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Rapid assessment of disaster damage using social media activity

Authors: Yury Kryvasheyeu1, Haohui Chen, Nick Obradovich, Esteban Moro, Pascal Van Hentenryck, James Fowler and Manuel Cebrian
Journal: Science Advances  11 Mar 2016: Vol. 2, no. 3, e1500779 (2016) LINK

Abstract: Could social media data aid in disaster response and damage assessment? Countries face both an increasing frequency and an increasing intensity of natural disasters resulting from climate change. During such events, citizens turn to social media platforms for disaster-related communication and information. Social media improves situational awareness, facilitates dissemination of emergency information, enables early warning systems, and helps coordinate relief efforts. In addition, the spatiotemporal distribution of disaster-related messages helps with the real-time monitoring and assessment of the disaster itself. We present a multiscale analysis of Twitter activity before, during, and after Hurricane Sandy. We examine the online response of 50 metropolitan areas of the United States and find a strong relationship between proximity to Sandy’s path and hurricane-related social media activity. We show that real and perceived threats, together with physical disaster effects, are directly observable through the intensity and composition of Twitter’s message stream. We demonstrate that per-capita Twitter activity strongly correlates with the per-capita economic damage inflicted by the hurricane. We verify our findings for a wide range of disasters and suggest that massive online social networks can be used for rapid assessment of damage caused by a large-scale disaster.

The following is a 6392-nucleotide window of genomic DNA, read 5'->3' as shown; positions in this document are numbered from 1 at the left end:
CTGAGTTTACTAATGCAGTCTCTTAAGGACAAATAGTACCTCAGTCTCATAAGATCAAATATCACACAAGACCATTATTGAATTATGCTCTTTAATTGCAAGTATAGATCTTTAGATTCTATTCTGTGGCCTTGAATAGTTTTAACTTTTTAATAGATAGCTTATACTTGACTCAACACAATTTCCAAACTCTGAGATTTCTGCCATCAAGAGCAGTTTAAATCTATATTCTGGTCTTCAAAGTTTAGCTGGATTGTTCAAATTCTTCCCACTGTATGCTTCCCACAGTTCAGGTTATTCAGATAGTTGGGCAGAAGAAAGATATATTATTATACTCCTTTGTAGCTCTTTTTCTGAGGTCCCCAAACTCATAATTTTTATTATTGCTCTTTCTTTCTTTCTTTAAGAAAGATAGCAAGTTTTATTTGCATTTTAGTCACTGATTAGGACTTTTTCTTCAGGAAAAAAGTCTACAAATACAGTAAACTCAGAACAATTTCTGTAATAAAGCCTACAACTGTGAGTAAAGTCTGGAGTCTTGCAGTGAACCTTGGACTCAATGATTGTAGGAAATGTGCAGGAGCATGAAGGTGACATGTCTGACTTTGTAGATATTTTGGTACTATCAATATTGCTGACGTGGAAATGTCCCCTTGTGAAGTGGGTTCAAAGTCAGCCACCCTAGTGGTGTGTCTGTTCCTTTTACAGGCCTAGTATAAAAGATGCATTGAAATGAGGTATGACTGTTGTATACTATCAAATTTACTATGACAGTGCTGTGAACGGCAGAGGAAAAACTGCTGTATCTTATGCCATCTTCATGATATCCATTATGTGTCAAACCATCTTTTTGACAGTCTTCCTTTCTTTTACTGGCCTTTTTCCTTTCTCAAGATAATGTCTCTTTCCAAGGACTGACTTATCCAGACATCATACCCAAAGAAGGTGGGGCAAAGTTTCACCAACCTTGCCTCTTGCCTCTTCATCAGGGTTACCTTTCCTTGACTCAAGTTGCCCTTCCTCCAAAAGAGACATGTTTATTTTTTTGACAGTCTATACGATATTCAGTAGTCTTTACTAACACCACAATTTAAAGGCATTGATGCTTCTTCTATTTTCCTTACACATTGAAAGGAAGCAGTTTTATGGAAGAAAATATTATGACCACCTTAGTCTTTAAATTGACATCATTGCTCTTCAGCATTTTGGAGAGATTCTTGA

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  • Twitter Storms Can Help Gauge Damage of Real Storms and Disasters, Study Says, Wall Street Journal
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Esteban Moro

Professor at Universidad Carlos III de Madrid and MIT Medialab. Working on Complex Systems, Social Networks and Urban Science.